So that is the scratches. How about rust? How does rust affect specularity? In my experience, rust dramatically dulls the reflectivity of metal. What is least shiny thing you know? From where I am sitting, the carpet underneath my feet has next to no reflection. Rust is pretty close to that. Do a quick google search for rust and you will see that there are a lot of different types of rust, which again would mean a lot of different looks of rust. Of course it not completely diffuse, but close, and so we aim for darkness where we have our rusty patches.

Our rust layer was set to multiply. Turn on the visibility and crank up the darkness it leaves by changing blend mode to Color Burn. It should look something like this...


Zooming close in on the rust, I love the grainy details. Rust is never very even in its colour, density and distribution. That should correspond nicely with the crystalline quality of the surface of rust.


The very last addition to our spec map will be our grime layer. Turn the visibility of the Grime group on and change the blend mode to Color Burn. I want this layer group to help create break-up and variation of the larger metal surfaces, so we need Color Burn's increase of contrast to help with that. Change the opacity to something in the range of 0.25, which gives us our finished spec map:



Now that we are done, going back over the project, a few things could be improved. Perhaps we could add just a touch of noise to the rubber spout base, to further break up the base (apart from what we have done with the layers of dirt, dust etc.). We could also make a differentiation between the exposed metal and the painted metal.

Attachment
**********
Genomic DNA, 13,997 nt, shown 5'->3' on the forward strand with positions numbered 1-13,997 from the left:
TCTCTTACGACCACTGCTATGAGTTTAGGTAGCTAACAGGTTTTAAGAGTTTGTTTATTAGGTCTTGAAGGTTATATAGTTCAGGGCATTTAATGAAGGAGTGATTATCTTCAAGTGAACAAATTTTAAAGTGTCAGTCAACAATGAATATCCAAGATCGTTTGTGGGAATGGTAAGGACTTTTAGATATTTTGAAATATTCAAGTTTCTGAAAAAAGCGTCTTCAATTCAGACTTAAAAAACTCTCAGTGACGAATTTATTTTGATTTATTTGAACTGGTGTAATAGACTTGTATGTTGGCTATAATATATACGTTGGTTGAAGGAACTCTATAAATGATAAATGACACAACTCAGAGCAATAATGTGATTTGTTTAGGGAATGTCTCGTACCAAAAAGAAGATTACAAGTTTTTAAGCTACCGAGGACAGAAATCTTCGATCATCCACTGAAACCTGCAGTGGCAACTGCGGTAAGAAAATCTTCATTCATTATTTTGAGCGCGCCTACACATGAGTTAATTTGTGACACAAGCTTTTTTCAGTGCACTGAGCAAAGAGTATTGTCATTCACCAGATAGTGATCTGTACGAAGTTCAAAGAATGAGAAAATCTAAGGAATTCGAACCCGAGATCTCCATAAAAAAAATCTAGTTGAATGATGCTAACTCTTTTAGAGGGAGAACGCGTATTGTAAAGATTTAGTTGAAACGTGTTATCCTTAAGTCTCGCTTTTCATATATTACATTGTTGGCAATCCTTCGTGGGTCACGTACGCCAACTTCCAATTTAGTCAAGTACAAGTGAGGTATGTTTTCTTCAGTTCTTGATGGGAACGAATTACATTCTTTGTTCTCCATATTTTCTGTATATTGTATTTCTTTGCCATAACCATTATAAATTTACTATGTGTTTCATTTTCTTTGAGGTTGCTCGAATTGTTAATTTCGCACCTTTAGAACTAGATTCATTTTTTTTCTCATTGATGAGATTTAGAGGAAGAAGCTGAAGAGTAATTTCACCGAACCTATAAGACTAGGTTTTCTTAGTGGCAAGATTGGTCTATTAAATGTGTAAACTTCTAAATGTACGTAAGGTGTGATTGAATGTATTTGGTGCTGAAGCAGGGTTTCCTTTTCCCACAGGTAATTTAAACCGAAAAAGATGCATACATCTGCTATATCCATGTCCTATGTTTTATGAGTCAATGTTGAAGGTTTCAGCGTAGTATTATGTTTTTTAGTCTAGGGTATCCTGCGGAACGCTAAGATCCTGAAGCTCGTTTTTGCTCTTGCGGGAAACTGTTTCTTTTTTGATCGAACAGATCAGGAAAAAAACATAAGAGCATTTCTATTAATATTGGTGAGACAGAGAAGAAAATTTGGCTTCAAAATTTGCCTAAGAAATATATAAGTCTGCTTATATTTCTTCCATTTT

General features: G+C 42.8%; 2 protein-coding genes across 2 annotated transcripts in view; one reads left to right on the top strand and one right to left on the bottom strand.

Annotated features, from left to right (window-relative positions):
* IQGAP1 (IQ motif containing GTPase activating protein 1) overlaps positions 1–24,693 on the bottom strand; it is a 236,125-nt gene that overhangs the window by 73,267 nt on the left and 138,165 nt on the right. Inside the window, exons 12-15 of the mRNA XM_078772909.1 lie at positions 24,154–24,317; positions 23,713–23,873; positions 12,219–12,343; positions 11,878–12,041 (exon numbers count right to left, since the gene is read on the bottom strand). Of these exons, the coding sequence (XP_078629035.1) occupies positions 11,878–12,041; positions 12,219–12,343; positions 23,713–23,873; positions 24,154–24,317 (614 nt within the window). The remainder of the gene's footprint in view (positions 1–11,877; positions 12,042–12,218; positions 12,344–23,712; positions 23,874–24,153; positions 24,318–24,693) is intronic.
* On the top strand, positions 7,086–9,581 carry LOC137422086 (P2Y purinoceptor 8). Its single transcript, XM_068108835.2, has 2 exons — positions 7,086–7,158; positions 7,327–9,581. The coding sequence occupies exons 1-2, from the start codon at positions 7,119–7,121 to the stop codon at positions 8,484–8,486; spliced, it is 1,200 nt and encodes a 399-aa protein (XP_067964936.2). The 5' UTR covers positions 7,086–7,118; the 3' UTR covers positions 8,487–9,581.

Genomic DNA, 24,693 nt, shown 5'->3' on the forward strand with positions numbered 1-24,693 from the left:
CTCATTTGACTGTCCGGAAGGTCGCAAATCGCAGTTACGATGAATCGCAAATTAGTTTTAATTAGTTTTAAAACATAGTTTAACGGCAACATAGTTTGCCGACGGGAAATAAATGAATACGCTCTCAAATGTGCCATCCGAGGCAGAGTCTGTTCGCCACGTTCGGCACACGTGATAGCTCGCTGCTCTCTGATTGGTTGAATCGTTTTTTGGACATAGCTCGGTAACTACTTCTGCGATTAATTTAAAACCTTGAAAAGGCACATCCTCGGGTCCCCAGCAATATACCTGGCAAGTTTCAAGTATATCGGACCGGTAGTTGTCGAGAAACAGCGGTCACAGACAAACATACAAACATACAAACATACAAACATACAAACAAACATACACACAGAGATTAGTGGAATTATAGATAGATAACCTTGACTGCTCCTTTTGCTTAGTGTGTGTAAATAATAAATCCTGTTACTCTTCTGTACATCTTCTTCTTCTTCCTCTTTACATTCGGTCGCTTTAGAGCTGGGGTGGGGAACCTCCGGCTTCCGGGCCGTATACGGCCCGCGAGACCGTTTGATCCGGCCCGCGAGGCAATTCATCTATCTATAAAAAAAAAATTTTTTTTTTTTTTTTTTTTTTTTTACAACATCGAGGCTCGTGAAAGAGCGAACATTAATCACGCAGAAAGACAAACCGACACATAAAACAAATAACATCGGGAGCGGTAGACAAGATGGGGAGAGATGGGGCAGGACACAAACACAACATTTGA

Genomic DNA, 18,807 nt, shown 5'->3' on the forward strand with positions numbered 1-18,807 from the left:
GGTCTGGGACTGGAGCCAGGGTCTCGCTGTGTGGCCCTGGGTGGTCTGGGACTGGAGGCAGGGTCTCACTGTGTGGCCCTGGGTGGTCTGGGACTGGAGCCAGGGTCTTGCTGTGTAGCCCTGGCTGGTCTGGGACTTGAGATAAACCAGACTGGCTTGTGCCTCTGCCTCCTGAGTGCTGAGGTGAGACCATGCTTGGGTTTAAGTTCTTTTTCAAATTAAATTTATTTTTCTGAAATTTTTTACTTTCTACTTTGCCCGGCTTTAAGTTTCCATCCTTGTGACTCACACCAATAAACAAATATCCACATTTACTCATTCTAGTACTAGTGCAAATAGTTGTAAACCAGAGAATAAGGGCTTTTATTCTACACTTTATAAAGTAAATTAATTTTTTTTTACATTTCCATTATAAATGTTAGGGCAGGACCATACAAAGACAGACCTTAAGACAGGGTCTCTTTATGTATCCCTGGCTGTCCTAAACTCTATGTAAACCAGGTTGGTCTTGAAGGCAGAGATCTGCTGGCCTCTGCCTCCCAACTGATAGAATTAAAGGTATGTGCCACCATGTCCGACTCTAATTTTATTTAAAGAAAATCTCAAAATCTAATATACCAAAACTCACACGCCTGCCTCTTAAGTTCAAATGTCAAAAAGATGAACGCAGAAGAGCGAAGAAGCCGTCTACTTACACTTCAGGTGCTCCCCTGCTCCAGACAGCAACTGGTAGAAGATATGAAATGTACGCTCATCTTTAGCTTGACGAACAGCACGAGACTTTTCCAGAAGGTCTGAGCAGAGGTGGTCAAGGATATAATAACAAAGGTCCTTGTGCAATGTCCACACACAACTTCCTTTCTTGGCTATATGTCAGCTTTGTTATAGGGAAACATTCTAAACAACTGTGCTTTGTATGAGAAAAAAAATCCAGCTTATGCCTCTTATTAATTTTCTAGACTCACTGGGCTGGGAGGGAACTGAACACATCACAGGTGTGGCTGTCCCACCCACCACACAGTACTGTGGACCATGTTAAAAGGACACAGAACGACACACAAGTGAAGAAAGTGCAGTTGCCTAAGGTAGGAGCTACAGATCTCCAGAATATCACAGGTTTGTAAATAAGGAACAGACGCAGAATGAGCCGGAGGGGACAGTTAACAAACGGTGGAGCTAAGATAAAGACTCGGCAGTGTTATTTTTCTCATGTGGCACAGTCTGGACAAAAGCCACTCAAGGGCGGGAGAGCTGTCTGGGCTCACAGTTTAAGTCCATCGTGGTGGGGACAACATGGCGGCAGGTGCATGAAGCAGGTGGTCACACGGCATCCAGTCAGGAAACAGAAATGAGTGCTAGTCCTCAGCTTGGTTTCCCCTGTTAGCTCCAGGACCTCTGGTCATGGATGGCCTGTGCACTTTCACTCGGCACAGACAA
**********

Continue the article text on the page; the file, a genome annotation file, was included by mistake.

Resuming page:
In general it is worth noting most, if not all, of what you need for your spec map, you should already have in some shape or form in your diffuse (colour) map. Also, a spec maps best friend is variation. So if you have large stretches of the same material on your geometry, make sure you consciously look to break it up in your spec map. Unless your object is fresh from the factory, this is a really key point. On a show I worked on, we had a number of spaceships, which needed to appear relatively clean and sci-fi'ey, but as a result the colour maps were struggling a bit to convey the needed realism - solution? Quietly make your spec maps absolutely filthy...
 
What is left now, is just to create a bump map and setting up our shaders and lighting. That will be the topic of the last two posts in this mini-series. Then you should have a render looking more or less like mine:



This tutorial continues with an overview of creating a bump map for our jerry can here.